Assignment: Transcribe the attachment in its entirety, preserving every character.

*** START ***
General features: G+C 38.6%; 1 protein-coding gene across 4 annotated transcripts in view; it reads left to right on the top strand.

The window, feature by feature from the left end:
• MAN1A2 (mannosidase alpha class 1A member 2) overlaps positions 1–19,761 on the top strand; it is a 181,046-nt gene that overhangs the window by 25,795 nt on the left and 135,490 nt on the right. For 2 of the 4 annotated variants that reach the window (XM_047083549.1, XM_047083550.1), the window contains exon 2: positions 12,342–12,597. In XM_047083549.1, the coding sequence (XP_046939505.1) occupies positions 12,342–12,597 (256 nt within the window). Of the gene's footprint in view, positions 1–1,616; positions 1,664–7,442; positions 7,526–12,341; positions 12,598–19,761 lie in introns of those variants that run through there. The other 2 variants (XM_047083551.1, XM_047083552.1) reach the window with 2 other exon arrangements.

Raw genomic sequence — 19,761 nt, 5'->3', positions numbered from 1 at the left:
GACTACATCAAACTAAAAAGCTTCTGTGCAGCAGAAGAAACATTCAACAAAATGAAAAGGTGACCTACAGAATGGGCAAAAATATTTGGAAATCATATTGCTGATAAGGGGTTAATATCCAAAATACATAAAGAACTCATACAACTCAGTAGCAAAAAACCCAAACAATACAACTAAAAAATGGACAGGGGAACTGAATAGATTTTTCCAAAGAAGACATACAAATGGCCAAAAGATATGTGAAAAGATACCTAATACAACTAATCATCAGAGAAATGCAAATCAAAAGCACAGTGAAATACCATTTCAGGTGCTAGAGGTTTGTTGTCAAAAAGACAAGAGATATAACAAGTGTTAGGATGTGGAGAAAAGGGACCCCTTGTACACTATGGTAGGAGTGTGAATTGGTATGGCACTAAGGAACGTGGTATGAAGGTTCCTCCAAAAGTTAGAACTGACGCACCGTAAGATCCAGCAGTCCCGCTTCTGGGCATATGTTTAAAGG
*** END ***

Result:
General features: G+C 38.6%; 1 protein-coding gene across 4 annotated transcripts in view; it reads left to right on the top strand.

The window, feature by feature from the left end:
• MAN1A2 (mannosidase alpha class 1A member 2) overlaps positions 1–19,761 on the top strand; it is a 181,046-nt gene that overhangs the window by 25,795 nt on the left and 135,490 nt on the right. For 2 of the 4 annotated variants that reach the window (XM_047083549.1, XM_047083550.1), the window contains exon 2: positions 12,342–12,597. In XM_047083549.1, the coding sequence (XP_046939505.1) occupies positions 12,342–12,597 (256 nt within the window). Of the gene's footprint in view, positions 1–1,616; positions 1,664–7,442; positions 7,526–12,341; positions 12,598–19,761 lie in introns of those variants that run through there. The other 2 variants (XM_047083551.1, XM_047083552.1) reach the window with 2 other exon arrangements.

Raw genomic sequence — 19,761 nt, 5'->3', positions numbered from 1 at the left:
GACTACATCAAACTAAAAAGCTTCTGTGCAGCAGAAGAAACATTCAACAAAATGAAAAGGTGACCTACAGAATGGGCAAAAATATTTGGAAATCATATTGCTGATAAGGGGTTAATATCCAAAATACATAAAGAACTCATACAACTCAGTAGCAAAAAACCCAAACAATACAACTAAAAAATGGACAGGGGAACTGAATAGATTTTTCCAAAGAAGACATACAAATGGCCAAAAGATATGTGAAAAGATACCTAATACAACTAATCATCAGAGAAATGCAAATCAAAAGCACAGTGAAATACCATTTCAGGTGCTAGAGGTTTGTTGTCAAAAAGACAAGAGATATAACAAGTGTTAGGATGTGGAGAAAAGGGACCCCTTGTACACTATGGTAGGAGTGTGAATTGGTATGGCACTAAGGAACGTGGTATGAAGGTTCCTCCAAAAGTTAGAACTGACGCACCGTAAGATCCAGCAGTCCCGCTTCTGGGCATATGTTTAAAGG